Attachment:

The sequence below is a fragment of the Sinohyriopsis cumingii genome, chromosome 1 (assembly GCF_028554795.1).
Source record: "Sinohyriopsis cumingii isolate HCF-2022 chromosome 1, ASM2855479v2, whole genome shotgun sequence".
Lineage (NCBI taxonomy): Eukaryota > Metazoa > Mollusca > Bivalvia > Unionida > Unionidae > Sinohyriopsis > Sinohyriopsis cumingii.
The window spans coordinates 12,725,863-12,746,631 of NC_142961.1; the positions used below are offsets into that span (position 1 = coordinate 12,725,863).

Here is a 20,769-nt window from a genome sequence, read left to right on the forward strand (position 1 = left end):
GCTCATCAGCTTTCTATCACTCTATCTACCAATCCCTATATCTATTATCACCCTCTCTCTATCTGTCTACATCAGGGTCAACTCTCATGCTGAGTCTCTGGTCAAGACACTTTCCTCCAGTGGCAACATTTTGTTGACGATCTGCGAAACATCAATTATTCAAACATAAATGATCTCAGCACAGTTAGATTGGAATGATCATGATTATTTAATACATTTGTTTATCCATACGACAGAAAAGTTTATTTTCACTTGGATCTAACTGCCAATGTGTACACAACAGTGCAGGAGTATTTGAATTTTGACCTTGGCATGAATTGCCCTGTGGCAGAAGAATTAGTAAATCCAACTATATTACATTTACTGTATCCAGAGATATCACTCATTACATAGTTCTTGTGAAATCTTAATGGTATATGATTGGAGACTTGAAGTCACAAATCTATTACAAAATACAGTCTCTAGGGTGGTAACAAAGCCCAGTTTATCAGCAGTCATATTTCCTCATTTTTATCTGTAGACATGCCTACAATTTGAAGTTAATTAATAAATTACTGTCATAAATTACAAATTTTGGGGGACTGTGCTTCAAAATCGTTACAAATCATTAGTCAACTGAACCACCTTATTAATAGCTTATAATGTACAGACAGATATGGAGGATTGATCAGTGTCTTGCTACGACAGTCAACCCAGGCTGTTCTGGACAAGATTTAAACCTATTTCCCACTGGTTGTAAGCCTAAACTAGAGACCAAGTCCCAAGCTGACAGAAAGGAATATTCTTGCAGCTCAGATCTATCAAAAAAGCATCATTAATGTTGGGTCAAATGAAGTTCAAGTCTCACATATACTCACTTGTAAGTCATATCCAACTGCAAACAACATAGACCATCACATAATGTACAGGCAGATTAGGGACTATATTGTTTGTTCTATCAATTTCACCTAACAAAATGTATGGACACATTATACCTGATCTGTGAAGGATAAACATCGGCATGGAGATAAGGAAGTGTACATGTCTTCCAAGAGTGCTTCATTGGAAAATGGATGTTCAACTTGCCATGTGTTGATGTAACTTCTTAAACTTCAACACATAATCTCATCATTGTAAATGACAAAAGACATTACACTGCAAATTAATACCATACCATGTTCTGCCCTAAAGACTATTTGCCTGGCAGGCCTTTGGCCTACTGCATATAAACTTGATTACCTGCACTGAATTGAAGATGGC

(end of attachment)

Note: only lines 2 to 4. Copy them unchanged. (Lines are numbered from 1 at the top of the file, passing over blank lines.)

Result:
Source record: "Sinohyriopsis cumingii isolate HCF-2022 chromosome 1, ASM2855479v2, whole genome shotgun sequence".
Lineage (NCBI taxonomy): Eukaryota > Metazoa > Mollusca > Bivalvia > Unionida > Unionidae > Sinohyriopsis > Sinohyriopsis cumingii.
The window spans coordinates 12,725,863-12,746,631 of NC_142961.1; the positions used below are offsets into that span (position 1 = coordinate 12,725,863).